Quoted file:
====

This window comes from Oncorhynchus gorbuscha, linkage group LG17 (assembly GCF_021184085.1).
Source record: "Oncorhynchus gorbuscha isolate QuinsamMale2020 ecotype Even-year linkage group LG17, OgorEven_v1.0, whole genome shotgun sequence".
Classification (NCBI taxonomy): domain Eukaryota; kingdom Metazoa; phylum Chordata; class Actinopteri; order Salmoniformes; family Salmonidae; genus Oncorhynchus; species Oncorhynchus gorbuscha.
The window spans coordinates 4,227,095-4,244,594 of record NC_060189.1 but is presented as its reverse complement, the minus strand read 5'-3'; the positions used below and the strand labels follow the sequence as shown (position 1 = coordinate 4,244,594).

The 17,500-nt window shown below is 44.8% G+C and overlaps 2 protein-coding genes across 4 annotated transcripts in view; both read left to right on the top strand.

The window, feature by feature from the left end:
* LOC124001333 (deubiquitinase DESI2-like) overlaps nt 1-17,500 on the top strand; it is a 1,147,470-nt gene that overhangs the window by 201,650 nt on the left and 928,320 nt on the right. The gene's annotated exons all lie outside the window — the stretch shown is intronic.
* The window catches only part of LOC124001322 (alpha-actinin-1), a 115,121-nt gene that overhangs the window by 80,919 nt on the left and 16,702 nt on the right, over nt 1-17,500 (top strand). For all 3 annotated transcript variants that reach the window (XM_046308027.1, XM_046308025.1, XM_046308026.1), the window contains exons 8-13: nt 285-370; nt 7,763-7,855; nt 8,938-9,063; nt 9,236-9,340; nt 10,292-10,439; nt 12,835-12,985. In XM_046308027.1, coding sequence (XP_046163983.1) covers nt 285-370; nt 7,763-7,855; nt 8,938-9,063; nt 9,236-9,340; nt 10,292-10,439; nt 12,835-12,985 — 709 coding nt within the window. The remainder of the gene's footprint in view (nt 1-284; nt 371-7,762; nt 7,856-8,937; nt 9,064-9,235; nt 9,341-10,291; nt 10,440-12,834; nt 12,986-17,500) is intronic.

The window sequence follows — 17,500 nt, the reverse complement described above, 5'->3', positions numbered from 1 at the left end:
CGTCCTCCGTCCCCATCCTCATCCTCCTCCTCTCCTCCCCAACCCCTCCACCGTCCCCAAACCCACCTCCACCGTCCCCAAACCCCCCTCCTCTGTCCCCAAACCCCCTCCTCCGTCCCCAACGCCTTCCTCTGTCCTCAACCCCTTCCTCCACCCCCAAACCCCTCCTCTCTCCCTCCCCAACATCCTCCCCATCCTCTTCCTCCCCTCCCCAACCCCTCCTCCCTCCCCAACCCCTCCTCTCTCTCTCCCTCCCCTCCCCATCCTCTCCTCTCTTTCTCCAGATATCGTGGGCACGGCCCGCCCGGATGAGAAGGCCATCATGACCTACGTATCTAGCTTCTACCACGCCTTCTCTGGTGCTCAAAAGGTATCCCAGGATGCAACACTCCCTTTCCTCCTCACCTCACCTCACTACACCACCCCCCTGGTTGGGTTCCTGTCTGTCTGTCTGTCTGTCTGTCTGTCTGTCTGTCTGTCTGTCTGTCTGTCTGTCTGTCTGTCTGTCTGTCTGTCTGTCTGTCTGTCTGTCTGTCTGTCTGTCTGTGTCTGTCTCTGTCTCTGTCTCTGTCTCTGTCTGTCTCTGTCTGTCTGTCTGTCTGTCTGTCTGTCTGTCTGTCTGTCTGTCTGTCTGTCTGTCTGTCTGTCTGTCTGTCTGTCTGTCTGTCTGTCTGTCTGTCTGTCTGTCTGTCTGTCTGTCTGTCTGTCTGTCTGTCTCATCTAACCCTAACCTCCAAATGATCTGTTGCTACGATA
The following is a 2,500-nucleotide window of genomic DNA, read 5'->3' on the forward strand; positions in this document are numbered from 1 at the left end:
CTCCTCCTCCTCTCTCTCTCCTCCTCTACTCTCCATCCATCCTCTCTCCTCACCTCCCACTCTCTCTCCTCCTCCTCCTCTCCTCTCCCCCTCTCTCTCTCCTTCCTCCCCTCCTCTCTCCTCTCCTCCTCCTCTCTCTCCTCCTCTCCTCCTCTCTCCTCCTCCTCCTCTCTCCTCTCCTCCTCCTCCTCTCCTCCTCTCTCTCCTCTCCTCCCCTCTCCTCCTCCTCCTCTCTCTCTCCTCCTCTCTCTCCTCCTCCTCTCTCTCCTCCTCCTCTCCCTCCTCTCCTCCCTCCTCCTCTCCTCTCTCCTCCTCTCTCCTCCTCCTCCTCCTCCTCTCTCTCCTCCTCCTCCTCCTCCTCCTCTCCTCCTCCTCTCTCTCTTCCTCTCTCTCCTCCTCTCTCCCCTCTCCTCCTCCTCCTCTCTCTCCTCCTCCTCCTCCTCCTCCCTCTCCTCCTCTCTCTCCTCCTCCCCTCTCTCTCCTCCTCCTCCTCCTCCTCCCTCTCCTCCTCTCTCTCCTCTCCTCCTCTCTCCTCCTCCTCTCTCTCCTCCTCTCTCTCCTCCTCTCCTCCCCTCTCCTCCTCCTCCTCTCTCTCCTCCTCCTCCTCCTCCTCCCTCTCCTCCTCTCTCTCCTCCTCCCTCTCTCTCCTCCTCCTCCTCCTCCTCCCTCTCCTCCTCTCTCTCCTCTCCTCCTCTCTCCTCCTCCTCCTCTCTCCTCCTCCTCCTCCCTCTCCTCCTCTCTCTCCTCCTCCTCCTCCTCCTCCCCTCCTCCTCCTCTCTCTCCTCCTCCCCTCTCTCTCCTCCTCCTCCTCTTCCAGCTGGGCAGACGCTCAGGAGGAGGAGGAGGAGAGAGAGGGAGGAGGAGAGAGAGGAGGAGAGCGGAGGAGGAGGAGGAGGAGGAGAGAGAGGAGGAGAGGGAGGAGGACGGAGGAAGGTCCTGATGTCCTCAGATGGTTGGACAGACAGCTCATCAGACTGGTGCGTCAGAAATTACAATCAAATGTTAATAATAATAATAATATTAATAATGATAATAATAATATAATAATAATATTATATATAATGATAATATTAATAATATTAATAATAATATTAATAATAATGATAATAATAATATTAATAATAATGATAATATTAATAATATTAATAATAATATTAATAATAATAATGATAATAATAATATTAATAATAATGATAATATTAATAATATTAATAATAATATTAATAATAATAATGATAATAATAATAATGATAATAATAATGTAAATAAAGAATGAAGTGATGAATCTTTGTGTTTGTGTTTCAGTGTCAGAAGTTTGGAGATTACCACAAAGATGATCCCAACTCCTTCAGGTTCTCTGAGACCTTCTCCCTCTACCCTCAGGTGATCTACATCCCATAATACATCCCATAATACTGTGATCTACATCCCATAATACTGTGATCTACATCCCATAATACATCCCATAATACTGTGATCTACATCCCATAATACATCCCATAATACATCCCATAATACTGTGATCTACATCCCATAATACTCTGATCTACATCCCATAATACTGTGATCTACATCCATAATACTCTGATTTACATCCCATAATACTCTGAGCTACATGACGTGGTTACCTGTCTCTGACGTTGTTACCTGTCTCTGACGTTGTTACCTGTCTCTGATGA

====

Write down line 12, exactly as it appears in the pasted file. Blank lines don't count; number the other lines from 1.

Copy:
CTCCTCCTCCTCTCTCTCTCCTCCTCTACTCTCCATCCATCCTCTCTCCTCACCTCCCACTCTCTCTCCTCCTCCTCCTCTCCTCTCCCCCTCTCTCTCTCCTTCCTCCCCTCCTCTCTCCTCTCCTCCTCCTCTCTCTCCTCCTCTCCTCCTCTCTCCTCCTCCTCCTCTCTCCTCTCCTCCTCCTCCTCTCCTCCTCTCTCTCCTCTCCTCCCCTCTCCTCCTCCTCCTCTCTCTCTCCTCCTCTCTCTCCTCCTCCTCTCTCTCCTCCTCCTCTCCCTCCTCTCCTCCCTCCTCCTCTCCTCTCTCCTCCTCTCTCCTCCTCCTCCTCCTCCTCTCTCTCCTCCTCCTCCTCCTCCTCCTCTCCTCCTCCTCTCTCTCTTCCTCTCTCTCCTCCTCTCTCCCCTCTCCTCCTCCTCCTCTCTCTCCTCCTCCTCCTCCTCCTCCCTCTCCTCCTCTCTCTCCTCCTCCCCTCTCTCTCCTCCTCCTCCTCCTCCTCCCTCTCCTCCTCTCTCTCCTCTCCTCCTCTCTCCTCCTCCTCTCTCTCCTCCTCTCTCTCCTCCTCTCCTCCCCTCTCCTCCTCCTCCTCTCTCTCCTCCTCCTCCTCCTCCTCCCTCTCCTCCTCTCTCTCCTCCTCCCTCTCTCTCCTCCTCCTCCTCCTCCTCCCTCTCCTCCTCTCTCTCCTCTCCTCCTCTCTCCTCCTCCTCCTCTCTCCTCCTCCTCCTCCCTCTCCTCCTCTCTCTCCTCCTCCTCCTCCTCCTCCCCTCCTCCTCCTCTCTCTCCTCCTCCCCTCTCTCTCCTCCTCCTCCTCTTCCAGCTGGGCAGACGCTCAGGAGGAGGAGGAGGAGAGAGAGGGAGGAGGAGAGAGAGGAGGAGAGCGGAGGAGGAGGAGGAGGAGGAGAGAGAGGAGGAGAGGGAGGAGGACGGAGGAAGGTCCTGATGTCCTCAGATGGTTGGACAGACAGCTCATCAGACTGGTGCGTCAGAAATTACAATCAAATGTTAATAATAATAATAATATTAATAATGATAATAATAATATAATAATAATATTATATATAATGATAATATTAATAATATTAATAATAATATTAATAATAATGATAATAATAATATTAATAATAATGATAATATTAATAATATTAATAATAATATTAATAATAATAATGATAATAATAATATTAATAATAATGATAATATTAATAATATTAATAATAATATTAATAATAATAATGATAATAATAATAATGATAATAATAATGTAAATAAAGAATGAAGTGATGAATCTTTGTGTTTGTGTTTCAGTGTCAGAAGTTTGGAGATTACCACAAAGATGATCCCAACTCCTTCAGGTTCTCTGAGACCTTCTCCCTCTACCCTCAGGTGATCTACATCCCATAATACATCCCATAATACTGTGATCTACATCCCATAATACTGTGATCTACATCCCATAATACATCCCATAATACTGTGATCTACATCCCATAATACATCCCATAATACATCCCATAATACTGTGATCTACATCCCATAATACTCTGATCTACATCCCATAATACTGTGATCTACATCCATAATACTCTGATTTACATCCCATAATACTCTGAGCTACATGACGTGGTTACCTGTCTCTGACGTTGTTACCTGTCTCTGACGTTGTTACCTGTCTCTGATGA